Uncle Bardie’s Weekly Music Pick: Rox in the Box

It’s Thursday again. You know what that means. Uncle Bardie’s Weekly Music Pick. Uncle Bardiie gives a double thumbs up to this week’s selection. It’s in honor of Labor Day coming this Monday. The Decmbrists give us “Rox in the Box”:

Like so many songs I love, I can remember exactly where I was when I heard this one over the speakers in Borders Bookstore. That was before Borders went bankrupt and closed its doors. Every Saturday I met there with a group of writers for a critique group. We met there for years.

After the group meeting, I often walked around the store, perusing through the opening paragraphs of the latest and the greatest to get a sense of what the big boy publishers were putting out. Often I didn’t like what I read. But there was always hope I might discover some novelist that wet my whistle. From time to time, I found one. I would line up and make my purchase, then go over and have a muffin or a cookie or a pastry and a cup of joe and enjoy my new treasure.

One afternoon I was rambling through the store, doing my normal perusing thing. “Rox in the Box” came on and I stopped in my tracks. When you hear a song that makes you float, it is magical. The Decembrists had hit the nail on the head with the hammer of their music.

Few bands these days sing of what working people have always known. Reaching all the way back to those Egyptians lying down brick for the latest god king’s pyramid, the song gives the listener a taste of the life of the common laboring folk and the lack of hope for a way out. So many of our brothers and sisters in so many lands live out this hopelessness. And often they are forgotten.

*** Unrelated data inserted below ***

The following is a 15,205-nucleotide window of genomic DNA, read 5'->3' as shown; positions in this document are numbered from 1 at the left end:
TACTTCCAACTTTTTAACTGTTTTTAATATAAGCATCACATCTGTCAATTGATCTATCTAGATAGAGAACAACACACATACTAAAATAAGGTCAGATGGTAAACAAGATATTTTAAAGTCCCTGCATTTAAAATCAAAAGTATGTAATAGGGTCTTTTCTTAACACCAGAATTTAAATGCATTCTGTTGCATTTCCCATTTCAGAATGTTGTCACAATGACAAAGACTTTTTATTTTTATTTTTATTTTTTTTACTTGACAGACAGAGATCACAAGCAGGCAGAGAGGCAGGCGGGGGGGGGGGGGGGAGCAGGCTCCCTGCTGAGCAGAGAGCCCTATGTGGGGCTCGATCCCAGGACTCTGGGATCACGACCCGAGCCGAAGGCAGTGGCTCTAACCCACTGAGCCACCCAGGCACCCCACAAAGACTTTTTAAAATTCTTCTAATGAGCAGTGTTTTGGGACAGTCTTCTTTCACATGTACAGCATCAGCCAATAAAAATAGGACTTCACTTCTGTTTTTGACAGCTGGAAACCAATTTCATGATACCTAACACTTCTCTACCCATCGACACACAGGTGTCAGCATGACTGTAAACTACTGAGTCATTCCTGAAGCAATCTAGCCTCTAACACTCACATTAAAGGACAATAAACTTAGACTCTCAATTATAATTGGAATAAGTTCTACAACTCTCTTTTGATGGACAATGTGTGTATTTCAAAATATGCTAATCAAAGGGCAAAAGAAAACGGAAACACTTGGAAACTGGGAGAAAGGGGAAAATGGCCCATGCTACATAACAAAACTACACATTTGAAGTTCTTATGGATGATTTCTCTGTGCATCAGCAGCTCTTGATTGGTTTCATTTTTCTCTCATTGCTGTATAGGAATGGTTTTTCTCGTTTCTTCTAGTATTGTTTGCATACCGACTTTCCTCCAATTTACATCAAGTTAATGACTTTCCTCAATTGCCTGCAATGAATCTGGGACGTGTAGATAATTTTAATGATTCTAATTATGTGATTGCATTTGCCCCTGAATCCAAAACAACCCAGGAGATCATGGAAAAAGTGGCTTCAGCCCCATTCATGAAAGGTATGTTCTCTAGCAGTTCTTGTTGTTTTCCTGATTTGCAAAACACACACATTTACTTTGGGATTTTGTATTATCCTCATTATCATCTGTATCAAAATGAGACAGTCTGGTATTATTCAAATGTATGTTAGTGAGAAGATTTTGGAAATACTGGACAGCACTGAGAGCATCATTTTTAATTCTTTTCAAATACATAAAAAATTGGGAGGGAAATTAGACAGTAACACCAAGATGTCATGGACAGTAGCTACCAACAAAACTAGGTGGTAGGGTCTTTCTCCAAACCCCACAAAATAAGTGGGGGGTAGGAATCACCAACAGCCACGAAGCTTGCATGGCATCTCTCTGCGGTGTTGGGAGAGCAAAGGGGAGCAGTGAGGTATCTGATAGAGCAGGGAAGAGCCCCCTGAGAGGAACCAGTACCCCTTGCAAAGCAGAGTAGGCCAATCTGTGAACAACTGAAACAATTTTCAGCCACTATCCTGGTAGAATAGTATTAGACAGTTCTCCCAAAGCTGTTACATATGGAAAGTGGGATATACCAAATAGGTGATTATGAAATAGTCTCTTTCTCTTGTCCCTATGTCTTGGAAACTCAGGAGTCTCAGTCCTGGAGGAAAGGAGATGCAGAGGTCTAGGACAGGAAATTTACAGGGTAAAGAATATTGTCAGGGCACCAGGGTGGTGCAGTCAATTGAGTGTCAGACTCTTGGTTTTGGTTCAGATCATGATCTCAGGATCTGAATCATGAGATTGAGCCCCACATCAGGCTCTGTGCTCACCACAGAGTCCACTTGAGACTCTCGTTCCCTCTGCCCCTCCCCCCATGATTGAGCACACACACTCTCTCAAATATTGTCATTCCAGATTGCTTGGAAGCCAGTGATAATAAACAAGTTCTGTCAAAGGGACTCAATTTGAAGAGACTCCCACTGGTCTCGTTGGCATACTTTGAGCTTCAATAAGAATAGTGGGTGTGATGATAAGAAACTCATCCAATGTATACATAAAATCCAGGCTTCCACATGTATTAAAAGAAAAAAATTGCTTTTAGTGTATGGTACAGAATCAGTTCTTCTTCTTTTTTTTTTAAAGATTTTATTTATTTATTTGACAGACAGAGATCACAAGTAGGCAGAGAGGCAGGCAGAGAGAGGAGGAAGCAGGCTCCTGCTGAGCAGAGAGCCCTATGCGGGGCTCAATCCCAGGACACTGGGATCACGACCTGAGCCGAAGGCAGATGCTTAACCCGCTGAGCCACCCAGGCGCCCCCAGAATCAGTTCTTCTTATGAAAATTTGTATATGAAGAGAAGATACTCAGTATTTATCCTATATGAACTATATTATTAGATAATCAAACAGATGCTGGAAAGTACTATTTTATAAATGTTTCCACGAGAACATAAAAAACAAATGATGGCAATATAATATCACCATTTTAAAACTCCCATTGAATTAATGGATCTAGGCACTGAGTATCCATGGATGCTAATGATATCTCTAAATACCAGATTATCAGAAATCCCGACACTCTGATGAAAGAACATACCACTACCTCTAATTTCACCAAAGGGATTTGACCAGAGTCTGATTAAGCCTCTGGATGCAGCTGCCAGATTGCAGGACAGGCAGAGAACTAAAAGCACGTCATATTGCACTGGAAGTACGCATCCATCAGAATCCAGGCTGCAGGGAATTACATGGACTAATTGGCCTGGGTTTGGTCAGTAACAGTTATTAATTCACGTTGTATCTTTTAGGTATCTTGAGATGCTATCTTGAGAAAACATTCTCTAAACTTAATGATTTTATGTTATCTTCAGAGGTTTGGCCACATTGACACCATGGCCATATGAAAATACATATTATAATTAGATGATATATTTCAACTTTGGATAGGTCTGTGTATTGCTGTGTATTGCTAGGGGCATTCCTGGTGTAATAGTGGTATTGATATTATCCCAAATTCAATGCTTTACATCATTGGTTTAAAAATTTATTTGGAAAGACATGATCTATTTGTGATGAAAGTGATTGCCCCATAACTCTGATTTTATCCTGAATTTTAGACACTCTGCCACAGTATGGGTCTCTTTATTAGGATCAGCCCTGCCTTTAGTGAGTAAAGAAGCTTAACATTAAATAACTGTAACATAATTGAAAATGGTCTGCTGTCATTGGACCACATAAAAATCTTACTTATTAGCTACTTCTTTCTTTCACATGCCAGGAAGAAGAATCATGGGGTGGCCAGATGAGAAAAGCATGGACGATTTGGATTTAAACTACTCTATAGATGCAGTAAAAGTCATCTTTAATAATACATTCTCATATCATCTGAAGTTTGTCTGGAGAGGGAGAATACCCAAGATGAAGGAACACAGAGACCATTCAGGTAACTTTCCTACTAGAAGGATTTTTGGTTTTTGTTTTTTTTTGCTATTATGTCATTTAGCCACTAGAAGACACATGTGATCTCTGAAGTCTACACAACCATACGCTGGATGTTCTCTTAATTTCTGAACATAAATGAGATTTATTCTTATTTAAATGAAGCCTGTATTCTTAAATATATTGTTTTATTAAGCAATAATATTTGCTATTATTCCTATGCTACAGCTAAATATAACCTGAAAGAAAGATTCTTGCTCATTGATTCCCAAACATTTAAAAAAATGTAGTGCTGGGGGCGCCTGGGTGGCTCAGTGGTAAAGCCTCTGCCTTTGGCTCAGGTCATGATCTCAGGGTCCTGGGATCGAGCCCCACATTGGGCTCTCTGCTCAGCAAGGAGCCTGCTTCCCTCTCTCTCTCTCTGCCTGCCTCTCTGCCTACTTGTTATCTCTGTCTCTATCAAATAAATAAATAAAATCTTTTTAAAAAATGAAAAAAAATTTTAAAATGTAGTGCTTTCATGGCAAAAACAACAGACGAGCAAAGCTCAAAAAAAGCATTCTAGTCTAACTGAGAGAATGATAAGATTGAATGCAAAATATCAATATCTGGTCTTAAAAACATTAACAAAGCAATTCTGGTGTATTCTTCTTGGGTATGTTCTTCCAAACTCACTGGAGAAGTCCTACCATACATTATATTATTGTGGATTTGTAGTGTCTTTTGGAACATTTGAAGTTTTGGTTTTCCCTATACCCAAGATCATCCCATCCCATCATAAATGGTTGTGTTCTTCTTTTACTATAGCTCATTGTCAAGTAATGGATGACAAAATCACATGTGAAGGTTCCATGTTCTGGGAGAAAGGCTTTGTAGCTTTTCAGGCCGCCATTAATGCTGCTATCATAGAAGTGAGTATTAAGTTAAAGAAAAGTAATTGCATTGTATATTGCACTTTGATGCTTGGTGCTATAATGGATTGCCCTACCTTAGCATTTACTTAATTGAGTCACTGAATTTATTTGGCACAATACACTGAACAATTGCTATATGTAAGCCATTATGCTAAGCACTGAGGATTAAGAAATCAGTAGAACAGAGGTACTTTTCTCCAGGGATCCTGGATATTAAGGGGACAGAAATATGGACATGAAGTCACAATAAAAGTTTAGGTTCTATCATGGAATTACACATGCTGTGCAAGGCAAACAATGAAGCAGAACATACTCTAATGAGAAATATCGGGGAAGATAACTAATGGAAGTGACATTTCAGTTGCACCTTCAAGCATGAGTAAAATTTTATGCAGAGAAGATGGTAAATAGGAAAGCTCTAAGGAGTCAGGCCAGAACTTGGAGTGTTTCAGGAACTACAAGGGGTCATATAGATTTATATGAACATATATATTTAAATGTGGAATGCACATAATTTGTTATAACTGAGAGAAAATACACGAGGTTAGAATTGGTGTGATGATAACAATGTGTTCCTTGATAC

The Decembrists reminded me, and still reminds me, of the kind of life I don’t have to live. For that I am grateful. But every so often when I get full of myself, I pull this one out and listen.

Let me take you

Let me take you on a pilgrimage to the labor that working men and women have done and continue to do for a long, long time.

Let me take you to the cotton fields of Alabama where my mother chopped the cotton and labored in the mills no longer there, her fingers worked to the bone.

Let me take you to the coal mines of West Virginia where the black lung kills man after man. Let me take you to the grape vineyards of California, the apple orchards of Washington and the orange groves where the migrants pick so that the rest of us will have our breakfast juice.

Let me show you the steel mills no longer alive with the fire that once breathed into men’s souls.

Let me take you to assembly lines of Henry Ford.

Let me show you the men who laid the steel rails hewn through the valleys and mountains to create the land that was America.

Let me sing of the men that climbed to the crow’s nest to spot the big whales. Let me tell you of the garments sewn with the sweat and blood of immigrant labor.

Let me show you the Mohawk high walkers throwing the skyscrapers into being.

Let me take you to the men and the women who work in the slaughterhouses and in the poultry houses to bring the rest of America a meal.

Let me sing to you of the porters who work the railroads and the truckers who drive the eighteen-wheelers from one end of the earth to the other.

Let me introduce you to the maids who mop the floors and make the beds and clean our toilets.

Let me sing of the waitresses who serve our meals and the dishwashers who wash our dishes.

Let me take you to those who dig the diamonds and the gold out from the earth.

Let me introduce you to all that have and continue to do the backbreaking labor. It is from these folks I have been hewn, I have been birthed. The peasants, the serfs, the blue collar workers who work with pride and raise their heads up, knowing that their children will have a better life if only ….

Let me sing to you of the poetry of their work.